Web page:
HFAP Releases Annual Quality Review


HFAP Releases Annual Quality Review

The recently released 2020 HFAP Quality Review shares key insights and industry trends based on surveyors’ ratings of compliance during 2019 onsite surveys of acute care hospitals (ACH), critical access hospitals (CAH), laboratories and ASCs, according to an August 26 press release.

Analyzing specific areas for improvement in Healthcare Facilities Accreditation Program (HFAP)-accredited healthcare organizations, the report highlights common citations such as insufficient documentation and inconsistent compliance with processes and procedures.

As in previous years, surveyors commonly found deficiencies related to the management of the built environment and its impact on patient, staff and visitor safety, particularly with regard to infection control, according to the release. Common examples included issues with eye wash stations, non-compliant air-pressure relationships, and defects in ceiling, wall, floor and other surfaces.

Life Safety Code standards contributed to the physical environment citations. Examples of this year’s deficiencies include compliance with standards for smoke alarms and other utility systems, such as emergency generators, as well as compliance with requirements for doors located in exit halls.

While infection prevention and control (IPC) citations for ACH dropped to 55 percent from 68 percent in 2018, IPC did remain the most frequently cited deficiency in 2019. Surveyors identified specific failures of cleanliness and failure to follow policies as written. A few examples include no HEPA filter, construction spaces not being maintained in a negative pressure state, containment barriers being compromised by staff for ease of circulation, and inappropriate traffic flow in the sterile and clean supply rooms.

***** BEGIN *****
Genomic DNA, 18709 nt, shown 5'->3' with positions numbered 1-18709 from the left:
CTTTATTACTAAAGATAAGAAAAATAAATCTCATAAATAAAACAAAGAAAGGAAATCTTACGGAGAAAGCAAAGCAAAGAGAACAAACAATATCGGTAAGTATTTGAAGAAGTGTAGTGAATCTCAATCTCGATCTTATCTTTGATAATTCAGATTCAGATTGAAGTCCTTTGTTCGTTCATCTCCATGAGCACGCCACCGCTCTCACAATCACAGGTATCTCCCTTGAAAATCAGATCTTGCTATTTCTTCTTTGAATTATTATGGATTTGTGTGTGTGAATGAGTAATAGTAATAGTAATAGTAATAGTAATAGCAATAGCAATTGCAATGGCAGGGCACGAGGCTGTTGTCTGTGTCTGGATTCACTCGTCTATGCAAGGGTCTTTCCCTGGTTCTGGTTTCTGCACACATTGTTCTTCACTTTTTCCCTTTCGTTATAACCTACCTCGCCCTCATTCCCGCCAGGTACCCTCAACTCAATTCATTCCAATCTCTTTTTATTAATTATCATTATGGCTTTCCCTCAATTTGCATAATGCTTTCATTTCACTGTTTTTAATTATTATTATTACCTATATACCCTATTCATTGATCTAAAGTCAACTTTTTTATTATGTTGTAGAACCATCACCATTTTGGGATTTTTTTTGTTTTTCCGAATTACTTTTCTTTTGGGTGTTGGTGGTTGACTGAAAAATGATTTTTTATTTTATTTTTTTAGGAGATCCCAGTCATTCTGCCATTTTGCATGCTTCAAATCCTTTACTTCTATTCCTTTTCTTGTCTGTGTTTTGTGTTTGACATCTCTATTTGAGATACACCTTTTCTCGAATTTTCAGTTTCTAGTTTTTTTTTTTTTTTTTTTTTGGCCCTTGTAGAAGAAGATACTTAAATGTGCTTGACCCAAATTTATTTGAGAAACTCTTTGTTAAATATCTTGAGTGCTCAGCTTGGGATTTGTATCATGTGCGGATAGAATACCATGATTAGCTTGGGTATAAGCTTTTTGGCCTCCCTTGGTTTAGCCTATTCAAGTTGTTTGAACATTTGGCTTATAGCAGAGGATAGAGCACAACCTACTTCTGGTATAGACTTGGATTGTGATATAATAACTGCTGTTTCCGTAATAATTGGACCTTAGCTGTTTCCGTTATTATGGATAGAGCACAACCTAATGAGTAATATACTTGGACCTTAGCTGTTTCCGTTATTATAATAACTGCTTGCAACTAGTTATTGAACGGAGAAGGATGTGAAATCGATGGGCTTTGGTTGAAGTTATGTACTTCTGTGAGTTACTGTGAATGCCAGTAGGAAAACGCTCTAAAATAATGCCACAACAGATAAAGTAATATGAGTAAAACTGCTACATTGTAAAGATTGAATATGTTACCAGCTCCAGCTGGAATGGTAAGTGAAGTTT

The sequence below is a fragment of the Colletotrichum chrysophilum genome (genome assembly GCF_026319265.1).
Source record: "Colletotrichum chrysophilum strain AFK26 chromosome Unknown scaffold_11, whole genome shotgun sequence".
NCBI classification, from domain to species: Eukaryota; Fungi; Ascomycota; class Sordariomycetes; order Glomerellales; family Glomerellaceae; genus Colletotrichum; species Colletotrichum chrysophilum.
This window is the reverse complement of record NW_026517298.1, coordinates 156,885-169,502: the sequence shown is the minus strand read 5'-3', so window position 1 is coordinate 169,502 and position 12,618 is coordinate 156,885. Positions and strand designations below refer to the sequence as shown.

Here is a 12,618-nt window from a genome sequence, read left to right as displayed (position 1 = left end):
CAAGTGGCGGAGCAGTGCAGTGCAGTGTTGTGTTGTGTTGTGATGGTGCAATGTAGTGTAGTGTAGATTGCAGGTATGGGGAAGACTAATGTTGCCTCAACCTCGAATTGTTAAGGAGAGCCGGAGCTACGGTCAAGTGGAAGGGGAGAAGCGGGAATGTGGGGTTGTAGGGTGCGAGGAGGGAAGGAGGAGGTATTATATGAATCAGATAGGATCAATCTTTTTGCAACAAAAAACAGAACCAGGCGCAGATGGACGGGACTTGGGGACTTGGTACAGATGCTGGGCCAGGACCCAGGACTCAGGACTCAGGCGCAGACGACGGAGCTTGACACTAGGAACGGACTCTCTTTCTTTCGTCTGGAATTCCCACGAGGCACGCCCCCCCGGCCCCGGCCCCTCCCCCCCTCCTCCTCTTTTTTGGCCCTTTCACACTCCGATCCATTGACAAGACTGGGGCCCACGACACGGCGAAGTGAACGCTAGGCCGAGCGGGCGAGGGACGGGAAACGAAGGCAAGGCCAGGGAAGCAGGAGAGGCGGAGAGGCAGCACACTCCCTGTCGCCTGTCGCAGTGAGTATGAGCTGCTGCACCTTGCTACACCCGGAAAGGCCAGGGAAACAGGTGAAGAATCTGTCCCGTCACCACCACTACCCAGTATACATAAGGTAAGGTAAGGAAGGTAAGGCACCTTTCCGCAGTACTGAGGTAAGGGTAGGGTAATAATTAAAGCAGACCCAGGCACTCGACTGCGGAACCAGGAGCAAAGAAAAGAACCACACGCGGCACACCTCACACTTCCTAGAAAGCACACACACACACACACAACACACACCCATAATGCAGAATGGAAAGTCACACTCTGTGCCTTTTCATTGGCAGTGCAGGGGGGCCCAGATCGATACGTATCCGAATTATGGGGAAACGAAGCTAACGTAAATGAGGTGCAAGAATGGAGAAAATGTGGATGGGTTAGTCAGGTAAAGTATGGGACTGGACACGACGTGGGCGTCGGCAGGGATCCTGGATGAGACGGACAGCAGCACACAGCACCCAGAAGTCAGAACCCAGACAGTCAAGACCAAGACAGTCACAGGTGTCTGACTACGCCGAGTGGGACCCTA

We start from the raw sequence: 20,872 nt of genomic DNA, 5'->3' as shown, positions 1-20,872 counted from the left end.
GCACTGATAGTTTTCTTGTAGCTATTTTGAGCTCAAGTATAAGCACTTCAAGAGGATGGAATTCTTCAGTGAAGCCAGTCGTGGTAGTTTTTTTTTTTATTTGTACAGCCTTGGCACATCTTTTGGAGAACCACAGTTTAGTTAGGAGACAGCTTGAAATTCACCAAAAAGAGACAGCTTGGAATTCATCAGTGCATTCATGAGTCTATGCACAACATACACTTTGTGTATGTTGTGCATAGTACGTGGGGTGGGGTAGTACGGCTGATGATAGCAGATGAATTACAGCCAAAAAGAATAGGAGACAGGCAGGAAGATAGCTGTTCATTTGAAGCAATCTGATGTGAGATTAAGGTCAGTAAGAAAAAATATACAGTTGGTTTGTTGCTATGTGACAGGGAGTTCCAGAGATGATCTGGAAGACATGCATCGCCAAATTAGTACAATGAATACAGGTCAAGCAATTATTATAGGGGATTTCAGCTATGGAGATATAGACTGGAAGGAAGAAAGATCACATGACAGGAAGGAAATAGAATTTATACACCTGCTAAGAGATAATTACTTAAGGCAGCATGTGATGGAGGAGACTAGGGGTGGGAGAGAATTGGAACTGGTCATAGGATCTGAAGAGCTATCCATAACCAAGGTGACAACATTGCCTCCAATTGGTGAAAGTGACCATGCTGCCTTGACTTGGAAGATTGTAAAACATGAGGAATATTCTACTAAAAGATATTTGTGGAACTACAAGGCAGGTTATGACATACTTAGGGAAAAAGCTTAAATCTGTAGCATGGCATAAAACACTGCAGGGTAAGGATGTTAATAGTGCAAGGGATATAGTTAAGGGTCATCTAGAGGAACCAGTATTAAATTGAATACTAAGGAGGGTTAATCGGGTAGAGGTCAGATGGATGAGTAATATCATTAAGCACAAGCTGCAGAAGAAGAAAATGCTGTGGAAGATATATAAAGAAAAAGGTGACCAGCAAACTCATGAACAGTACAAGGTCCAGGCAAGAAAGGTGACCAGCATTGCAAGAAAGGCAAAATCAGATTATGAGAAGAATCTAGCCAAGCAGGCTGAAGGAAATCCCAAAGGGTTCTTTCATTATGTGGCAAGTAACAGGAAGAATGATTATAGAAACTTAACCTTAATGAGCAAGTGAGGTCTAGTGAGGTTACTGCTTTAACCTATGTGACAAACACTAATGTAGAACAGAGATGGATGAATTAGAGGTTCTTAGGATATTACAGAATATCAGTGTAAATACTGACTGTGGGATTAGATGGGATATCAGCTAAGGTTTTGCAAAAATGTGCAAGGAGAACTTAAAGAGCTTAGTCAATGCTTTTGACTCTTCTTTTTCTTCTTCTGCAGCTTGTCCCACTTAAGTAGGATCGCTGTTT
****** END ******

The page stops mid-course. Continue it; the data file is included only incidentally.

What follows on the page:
Deficiencies in emergency management remained prevalent in ACH and CAH, specifically the need for a comprehensive emergency preparedness plan that meets the health, safety and security needs of staff, patients and the community.

Specific citations related to emergency management in 2019 include not having an emergency operations plan (EOP) that considers at-risk individuals, identifies services that hospitals will provide under activation of the plan, and addresses the need for nutritional services.

In 2019, an average of 3.85 citations were made at surveys of CLIA laboratories, which was a significant improvement from 7.6 in 2018, but the HFAP Quality Review still reports a need for improvement. The top laboratory facility deficiencies centered on testing personnel competency and evaluation, and proficiency testing. Examples cited circumstances in which the direct observation checklist sheets for competency evaluation were signed by the testing personnel, but not signed or dated by the technical consultant or the laboratory director. In cases when proficiency testing was an issue, laboratory documentation was very brief, leaving questions unanswered.

“The Quality Review plays a vital role in our commitment to help continuously improve the quality of care that HFAP-accredited organizations provide,” said Meg Gravesmill, chief executive officer of AAHHS/HFAP, in the release. “This can be used as a self-assessment guide and should be reviewed by organizations as they evaluate their yearly performance. In light of the global pandemic, it is especially important for organizations to heighten awareness of infection prevention and emergency management standards.”